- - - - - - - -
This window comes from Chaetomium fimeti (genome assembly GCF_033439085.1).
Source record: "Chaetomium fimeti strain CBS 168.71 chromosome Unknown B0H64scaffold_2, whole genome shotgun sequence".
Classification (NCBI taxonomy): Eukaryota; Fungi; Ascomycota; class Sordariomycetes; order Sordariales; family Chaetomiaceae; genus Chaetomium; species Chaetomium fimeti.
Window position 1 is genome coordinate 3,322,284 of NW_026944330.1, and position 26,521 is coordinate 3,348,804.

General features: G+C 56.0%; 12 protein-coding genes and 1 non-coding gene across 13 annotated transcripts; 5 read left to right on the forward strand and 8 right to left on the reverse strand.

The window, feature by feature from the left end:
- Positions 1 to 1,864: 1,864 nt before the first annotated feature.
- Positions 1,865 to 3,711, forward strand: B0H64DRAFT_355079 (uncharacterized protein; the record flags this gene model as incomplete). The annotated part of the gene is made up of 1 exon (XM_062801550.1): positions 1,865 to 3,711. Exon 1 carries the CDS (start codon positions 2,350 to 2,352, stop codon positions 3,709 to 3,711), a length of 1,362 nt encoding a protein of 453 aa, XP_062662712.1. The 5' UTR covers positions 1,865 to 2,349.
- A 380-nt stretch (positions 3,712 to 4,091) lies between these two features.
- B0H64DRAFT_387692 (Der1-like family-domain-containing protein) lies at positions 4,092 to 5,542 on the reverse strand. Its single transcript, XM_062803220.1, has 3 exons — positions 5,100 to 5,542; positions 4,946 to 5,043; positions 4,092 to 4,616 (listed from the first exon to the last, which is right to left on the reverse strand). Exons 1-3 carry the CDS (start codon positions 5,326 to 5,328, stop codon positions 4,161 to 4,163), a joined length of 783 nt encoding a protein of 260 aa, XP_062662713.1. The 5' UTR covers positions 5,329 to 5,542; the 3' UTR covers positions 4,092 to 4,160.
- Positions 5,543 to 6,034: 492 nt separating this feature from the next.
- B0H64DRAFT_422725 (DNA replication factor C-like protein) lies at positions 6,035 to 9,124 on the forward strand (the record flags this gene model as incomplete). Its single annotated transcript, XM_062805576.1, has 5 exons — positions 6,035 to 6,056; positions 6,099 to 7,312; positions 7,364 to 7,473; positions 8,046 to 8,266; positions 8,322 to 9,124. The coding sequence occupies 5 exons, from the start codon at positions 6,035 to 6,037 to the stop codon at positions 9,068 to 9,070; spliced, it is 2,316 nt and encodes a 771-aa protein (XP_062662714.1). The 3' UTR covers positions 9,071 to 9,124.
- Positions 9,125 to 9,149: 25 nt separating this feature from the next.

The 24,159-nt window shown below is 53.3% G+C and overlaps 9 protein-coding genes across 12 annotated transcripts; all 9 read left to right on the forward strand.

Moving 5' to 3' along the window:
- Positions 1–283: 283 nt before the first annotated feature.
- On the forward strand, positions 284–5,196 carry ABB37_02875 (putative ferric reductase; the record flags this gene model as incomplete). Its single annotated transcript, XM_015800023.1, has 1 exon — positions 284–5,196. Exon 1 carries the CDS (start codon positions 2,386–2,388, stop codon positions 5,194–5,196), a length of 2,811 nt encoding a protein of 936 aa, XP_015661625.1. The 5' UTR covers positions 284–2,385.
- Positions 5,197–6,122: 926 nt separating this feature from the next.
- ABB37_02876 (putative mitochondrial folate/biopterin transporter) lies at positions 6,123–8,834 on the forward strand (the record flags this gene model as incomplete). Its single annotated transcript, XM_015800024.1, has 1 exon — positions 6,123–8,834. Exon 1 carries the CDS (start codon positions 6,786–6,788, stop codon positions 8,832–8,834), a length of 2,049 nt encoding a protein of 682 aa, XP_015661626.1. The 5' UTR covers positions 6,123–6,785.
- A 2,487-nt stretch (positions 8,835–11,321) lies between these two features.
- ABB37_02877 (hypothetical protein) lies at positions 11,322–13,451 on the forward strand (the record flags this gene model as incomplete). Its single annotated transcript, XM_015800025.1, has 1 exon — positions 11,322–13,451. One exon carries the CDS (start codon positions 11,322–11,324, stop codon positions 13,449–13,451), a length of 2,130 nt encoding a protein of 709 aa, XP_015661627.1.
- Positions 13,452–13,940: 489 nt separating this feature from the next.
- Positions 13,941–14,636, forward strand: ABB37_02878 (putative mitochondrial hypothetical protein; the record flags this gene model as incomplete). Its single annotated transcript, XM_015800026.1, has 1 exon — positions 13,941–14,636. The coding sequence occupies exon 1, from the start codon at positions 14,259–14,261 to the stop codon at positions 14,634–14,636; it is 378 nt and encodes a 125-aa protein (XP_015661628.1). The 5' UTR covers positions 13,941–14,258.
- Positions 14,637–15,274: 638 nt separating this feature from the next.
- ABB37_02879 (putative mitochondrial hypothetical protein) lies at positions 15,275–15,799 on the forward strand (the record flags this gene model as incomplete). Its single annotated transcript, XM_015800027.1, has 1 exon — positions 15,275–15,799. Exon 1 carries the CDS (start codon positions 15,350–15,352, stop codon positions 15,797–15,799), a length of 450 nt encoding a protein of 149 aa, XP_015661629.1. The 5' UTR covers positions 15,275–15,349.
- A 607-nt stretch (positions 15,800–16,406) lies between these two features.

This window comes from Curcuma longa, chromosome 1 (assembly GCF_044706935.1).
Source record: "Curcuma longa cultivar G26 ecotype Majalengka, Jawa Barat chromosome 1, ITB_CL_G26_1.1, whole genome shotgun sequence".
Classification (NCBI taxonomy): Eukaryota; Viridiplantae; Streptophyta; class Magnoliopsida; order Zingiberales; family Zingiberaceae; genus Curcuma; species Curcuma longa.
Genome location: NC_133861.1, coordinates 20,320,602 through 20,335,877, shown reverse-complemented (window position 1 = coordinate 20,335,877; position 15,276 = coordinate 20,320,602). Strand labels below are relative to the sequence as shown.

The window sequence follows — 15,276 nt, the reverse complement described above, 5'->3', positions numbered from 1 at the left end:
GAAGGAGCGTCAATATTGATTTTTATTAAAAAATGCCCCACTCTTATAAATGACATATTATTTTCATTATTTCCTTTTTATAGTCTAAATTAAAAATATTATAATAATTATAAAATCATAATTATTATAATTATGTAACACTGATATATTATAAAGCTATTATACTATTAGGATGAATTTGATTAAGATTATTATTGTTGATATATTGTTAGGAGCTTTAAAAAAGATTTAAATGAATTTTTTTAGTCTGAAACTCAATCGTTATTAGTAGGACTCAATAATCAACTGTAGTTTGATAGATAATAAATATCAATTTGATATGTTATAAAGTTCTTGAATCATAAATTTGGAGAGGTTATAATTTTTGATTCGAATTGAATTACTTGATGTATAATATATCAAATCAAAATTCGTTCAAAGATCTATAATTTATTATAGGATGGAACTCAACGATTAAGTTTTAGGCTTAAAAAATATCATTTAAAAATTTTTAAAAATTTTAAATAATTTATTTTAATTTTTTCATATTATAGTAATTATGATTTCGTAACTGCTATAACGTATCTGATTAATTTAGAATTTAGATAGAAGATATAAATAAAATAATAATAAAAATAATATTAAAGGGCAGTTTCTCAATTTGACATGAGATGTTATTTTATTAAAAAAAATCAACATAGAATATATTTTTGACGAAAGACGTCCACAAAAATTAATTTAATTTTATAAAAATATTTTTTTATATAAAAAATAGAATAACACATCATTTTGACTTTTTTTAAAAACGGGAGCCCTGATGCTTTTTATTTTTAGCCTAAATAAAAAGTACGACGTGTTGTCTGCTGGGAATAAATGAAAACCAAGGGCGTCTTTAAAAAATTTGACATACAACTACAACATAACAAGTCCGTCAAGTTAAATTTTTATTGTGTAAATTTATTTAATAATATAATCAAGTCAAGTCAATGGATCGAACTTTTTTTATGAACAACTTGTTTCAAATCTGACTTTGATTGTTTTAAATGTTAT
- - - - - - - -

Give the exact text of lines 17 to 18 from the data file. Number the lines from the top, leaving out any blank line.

- On the forward strand, positions 284–5,196 carry ABB37_02875 (putative ferric reductase; the record flags this gene model as incomplete). Its single annotated transcript, XM_015800023.1, has 1 exon — positions 284–5,196. Exon 1 carries the CDS (start codon positions 2,386–2,388, stop codon positions 5,194–5,196), a length of 2,811 nt encoding a protein of 936 aa, XP_015661625.1. The 5' UTR covers positions 284–2,385.
- Positions 5,197–6,122: 926 nt separating this feature from the next.